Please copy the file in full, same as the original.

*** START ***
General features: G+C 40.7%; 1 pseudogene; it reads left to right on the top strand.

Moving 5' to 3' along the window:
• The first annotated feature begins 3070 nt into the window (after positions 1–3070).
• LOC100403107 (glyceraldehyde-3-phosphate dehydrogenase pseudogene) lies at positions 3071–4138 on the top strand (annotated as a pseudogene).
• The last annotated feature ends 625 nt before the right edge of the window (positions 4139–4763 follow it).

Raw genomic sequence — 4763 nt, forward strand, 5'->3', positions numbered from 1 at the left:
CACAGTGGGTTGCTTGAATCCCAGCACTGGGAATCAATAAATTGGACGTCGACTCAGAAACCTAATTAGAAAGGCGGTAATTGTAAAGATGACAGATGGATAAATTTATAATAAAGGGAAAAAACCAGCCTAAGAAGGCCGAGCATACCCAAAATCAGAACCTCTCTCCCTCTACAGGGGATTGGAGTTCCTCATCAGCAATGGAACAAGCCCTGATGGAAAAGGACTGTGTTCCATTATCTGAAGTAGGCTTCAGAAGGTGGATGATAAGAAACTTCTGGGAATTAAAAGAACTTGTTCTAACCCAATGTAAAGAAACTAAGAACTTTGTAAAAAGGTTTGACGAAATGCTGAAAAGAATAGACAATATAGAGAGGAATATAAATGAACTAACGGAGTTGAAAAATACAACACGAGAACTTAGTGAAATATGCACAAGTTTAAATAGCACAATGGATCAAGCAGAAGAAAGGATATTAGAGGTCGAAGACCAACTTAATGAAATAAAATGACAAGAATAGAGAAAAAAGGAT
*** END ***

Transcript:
General features: G+C 40.7%; 1 pseudogene; it reads left to right on the top strand.

Moving 5' to 3' along the window:
• The first annotated feature begins 3070 nt into the window (after positions 1–3070).
• LOC100403107 (glyceraldehyde-3-phosphate dehydrogenase pseudogene) lies at positions 3071–4138 on the top strand (annotated as a pseudogene).
• The last annotated feature ends 625 nt before the right edge of the window (positions 4139–4763 follow it).

Raw genomic sequence — 4763 nt, forward strand, 5'->3', positions numbered from 1 at the left:
CACAGTGGGTTGCTTGAATCCCAGCACTGGGAATCAATAAATTGGACGTCGACTCAGAAACCTAATTAGAAAGGCGGTAATTGTAAAGATGACAGATGGATAAATTTATAATAAAGGGAAAAAACCAGCCTAAGAAGGCCGAGCATACCCAAAATCAGAACCTCTCTCCCTCTACAGGGGATTGGAGTTCCTCATCAGCAATGGAACAAGCCCTGATGGAAAAGGACTGTGTTCCATTATCTGAAGTAGGCTTCAGAAGGTGGATGATAAGAAACTTCTGGGAATTAAAAGAACTTGTTCTAACCCAATGTAAAGAAACTAAGAACTTTGTAAAAAGGTTTGACGAAATGCTGAAAAGAATAGACAATATAGAGAGGAATATAAATGAACTAACGGAGTTGAAAAATACAACACGAGAACTTAGTGAAATATGCACAAGTTTAAATAGCACAATGGATCAAGCAGAAGAAAGGATATTAGAGGTCGAAGACCAACTTAATGAAATAAAATGACAAGAATAGAGAAAAAAGGAT